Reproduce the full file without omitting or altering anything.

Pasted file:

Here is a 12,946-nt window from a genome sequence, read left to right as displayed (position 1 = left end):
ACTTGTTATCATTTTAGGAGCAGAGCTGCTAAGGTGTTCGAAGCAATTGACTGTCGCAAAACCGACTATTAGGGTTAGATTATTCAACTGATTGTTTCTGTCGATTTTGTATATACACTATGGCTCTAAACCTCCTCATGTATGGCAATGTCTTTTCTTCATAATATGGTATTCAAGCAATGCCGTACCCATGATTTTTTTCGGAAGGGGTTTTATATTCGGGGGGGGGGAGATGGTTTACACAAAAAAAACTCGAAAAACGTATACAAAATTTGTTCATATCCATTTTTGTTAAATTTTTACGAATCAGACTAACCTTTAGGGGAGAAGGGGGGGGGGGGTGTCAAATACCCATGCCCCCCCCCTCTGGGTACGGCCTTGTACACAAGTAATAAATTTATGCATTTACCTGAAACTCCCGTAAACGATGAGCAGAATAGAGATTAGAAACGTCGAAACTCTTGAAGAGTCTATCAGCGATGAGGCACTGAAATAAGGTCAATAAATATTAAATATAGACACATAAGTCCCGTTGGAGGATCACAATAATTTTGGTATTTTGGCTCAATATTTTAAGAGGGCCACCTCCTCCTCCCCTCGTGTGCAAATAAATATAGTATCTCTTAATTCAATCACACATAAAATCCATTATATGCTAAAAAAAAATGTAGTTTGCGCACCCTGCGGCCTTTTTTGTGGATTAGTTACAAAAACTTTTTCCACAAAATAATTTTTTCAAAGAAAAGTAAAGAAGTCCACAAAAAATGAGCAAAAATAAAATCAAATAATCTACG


Here is a 12,946-nt window from a genome sequence, read left to right as displayed (position 1 = left end):
ACTTGTTATCATTTTAGGAGCAGAGCTGCTAAGGTGTTCGAAGCAATTGACTGTCGCAAAACCGACTATTAGGGTTAGATTATTCAACTGATTGTTTCTGTCGATTTTGTATATACACTATGGCTCTAAACCTCCTCATGTATGGCAATGTCTTTTCTTCATAATATGGTATTCAAGCAATGCCGTACCCATGATTTTTTTCGGAAGGGGTTTTATATTCGGGGGGGGGGAGATGGTTTACACAAAAAAAACTCGAAAAACGTATACAAAATTTGTTCATATCCATTTTTGTTAAATTTTTACGAATCAGACTAACCTTTAGGGGAGAAGGGGGGGGGGGGTGTCAAATACCCATGCCCCCCCCCTCTGGGTACGGCCTTGTACACAAGTAATAAATTTATGCATTTACCTGAAACTCCCGTAAACGATGAGCAGAATAGAGATTAGAAACGTCGAAACTCTTGAAGAGTCTATCAGCGATGAGGCACTGAAATAAGGTCAATAAATATTAAATATAGACACATAAGTCCCGTTGGAGGATCACAATAATTTTGGTATTTTGGCTCAATATTTTAAGAGGGCCACCTCCTCCTCCCCTCGTGTGCAAATAAATATAGTATCTCTTAATTCAATCACACATAAAATCCATTATATGCTAAAAAAAAATGTAGTTTGCGCACCCTGCGGCCTTTTTTGTGGATTAGTTACAAAAACTTTTTCCACAAAATAATTTTTTCAAAGAAAAGTAAAGAAGTCCACAAAAAATGAGCAAAAATAAAATCAAATAATCTACG